Elimination of large swatches of potentially “bad” bacteria is not necessarily the best approach to take. The data strongly suggests that with EMS or AHPNS that we are creating an environment that allows the etiologic agent to proliferate at the expense of other bacteria.

“By treating ponds with chlorine in a misguided attempt to kill off all possible pathogens it appears that we are making it easier for these strains to proliferate at the expense of whatever bacteria might still be present. When we look for them via culture, we may not find them yet there can be tell-tale signs that they are present, specifically the presence of the toxins that are pathognomic.”

Manipulation of the microbiome is a relatively recent concept and there are any numbers of publications that purport to demonstrate that certain disease states are a result of alterations in the microbiome and that these changes are predictive.

The tools used are based on the detection of specific genes. It does not make a distinction between living and VBNC bacteria. VBNC can still be actively synthesizing proteins. Even though we have known about this state for almost 40 years, there are still many unanswered questions.

“Many different factors have been identified for various species that induce the VNBC state and many more are likely to be found.”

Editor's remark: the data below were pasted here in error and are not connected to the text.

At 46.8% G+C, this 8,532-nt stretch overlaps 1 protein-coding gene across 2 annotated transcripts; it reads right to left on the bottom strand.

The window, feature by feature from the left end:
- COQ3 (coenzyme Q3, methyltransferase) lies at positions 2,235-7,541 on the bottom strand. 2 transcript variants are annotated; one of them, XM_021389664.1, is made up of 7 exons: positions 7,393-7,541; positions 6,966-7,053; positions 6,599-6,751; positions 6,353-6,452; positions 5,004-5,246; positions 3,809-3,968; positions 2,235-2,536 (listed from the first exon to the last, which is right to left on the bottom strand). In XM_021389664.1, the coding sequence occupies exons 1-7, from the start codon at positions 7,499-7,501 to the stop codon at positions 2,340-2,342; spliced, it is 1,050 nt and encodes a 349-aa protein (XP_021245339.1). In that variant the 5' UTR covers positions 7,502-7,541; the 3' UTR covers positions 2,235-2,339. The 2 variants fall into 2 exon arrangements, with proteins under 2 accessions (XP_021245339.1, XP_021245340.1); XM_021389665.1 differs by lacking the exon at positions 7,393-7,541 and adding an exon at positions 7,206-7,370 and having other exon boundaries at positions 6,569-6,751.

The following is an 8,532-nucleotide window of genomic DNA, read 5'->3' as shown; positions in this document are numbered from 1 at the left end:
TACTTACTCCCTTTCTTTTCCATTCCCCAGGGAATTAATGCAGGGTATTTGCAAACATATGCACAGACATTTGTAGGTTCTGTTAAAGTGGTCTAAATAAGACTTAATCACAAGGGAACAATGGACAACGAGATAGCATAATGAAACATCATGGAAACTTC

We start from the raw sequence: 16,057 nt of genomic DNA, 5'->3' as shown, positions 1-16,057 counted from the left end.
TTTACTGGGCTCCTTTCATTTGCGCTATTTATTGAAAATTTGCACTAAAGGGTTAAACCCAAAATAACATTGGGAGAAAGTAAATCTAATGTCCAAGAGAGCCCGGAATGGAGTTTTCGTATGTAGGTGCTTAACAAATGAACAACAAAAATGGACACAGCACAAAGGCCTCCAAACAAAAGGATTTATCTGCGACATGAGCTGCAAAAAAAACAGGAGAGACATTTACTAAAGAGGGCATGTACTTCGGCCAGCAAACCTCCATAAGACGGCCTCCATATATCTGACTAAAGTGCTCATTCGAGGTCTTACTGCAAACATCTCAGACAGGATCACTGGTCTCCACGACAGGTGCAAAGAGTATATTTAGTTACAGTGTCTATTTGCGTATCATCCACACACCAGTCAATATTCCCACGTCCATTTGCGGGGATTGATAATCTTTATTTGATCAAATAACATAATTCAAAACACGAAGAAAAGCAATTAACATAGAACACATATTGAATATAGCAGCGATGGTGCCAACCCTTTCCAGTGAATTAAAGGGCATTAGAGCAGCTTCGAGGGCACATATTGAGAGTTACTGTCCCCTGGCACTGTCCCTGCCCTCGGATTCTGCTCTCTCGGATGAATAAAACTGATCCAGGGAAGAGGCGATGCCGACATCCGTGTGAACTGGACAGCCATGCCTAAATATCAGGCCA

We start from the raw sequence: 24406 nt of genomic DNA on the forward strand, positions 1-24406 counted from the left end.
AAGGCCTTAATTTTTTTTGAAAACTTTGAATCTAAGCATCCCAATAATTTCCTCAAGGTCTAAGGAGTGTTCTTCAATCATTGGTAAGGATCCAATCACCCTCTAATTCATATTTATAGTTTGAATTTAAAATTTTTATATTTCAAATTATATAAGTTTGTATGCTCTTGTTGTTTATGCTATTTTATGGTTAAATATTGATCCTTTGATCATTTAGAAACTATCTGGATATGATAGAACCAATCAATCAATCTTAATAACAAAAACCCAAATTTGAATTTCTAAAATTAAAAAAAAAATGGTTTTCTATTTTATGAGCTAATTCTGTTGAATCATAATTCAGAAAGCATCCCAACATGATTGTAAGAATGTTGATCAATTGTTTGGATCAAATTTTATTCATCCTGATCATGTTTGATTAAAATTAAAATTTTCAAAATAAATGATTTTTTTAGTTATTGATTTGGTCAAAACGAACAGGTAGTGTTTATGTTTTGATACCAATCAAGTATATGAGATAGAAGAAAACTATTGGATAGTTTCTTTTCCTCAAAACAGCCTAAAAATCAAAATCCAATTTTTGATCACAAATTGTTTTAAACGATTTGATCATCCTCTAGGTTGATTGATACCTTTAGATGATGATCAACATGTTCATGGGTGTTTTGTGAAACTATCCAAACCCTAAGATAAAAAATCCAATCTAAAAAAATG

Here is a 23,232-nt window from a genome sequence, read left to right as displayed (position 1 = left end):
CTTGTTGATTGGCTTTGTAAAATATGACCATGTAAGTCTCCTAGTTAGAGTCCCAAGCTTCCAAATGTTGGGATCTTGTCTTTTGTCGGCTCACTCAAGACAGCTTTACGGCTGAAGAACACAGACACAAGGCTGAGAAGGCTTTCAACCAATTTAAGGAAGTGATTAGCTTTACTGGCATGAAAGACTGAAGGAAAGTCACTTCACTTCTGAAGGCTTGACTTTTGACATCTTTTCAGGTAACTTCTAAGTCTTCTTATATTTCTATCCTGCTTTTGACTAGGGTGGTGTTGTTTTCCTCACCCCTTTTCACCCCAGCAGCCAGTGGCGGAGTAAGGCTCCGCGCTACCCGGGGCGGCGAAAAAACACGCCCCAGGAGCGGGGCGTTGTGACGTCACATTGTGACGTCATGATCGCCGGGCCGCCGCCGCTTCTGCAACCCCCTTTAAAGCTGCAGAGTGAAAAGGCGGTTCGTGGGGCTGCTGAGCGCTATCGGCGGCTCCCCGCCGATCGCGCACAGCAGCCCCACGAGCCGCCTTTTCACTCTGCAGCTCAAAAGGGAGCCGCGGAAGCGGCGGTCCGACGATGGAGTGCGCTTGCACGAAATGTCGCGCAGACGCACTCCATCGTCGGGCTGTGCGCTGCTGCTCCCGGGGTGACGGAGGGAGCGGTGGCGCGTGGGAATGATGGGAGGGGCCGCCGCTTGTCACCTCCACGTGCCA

The use of culture to validate the effectiveness of any number of feed additives should be viewed with caution. Often these damaged bacteria when removed from the immediate environment where they are declared dead because they cannot be grown up on or in bacteriological media will revert to being culturable.

They are also capable of producing toxins when they are in the VNBC state. This could explain why there are instances with the strain of VP that is responsible for EMS or AHPNS where the etiologic agent cannot be cultured. Enriching samples by adding them to culture media and incubating them for 18 to 24 hours can reveal that there are viable cells present.

“This should not be taken to mean that there are not instances when the application of disinfectants and/or compounds in the feed is in fact effective at killing them.”

There are instances where the data regarding the use of disinfectants or compounds in the feed (such as organic acids) should be viewed from the standpoint that the VNBC state is why they cannot be cultured on agar plates and not due to the treatment.

Care should be taken in experimental design to ensure that not only are there appropriate controls but specific properties, such as VNBC, are taken into account. Concluding that a given modality results in killing bacteria when in fact they have become VBNC can lead to misleading claims and the use of products that do not do the job that the end users believe that they need.

Stephen G. Newman

Stephen G. Newman has a bachelor’s degree from the University of Maryland in Conservation and Resource Management (ecology) and a Ph.D. from the University of Miami, in Marine Microbiology.
He has over 40 years of experience working within a range of topics and approaches on aquaculture such as water quality, animal health, biosecurity with special focus on shrimp and salmonids.
He founded Aquaintech in 1996 and continues to be CEO of this company to the present day.
It is heavily focused on providing consulting services around the world on microbial technologies and biosecurity issues.
sgnewm@aqua-in-tech.com
www.aqua-in-tech.com
www.bioremediationaquaculture.com
www.sustainablegreenaquaculture.com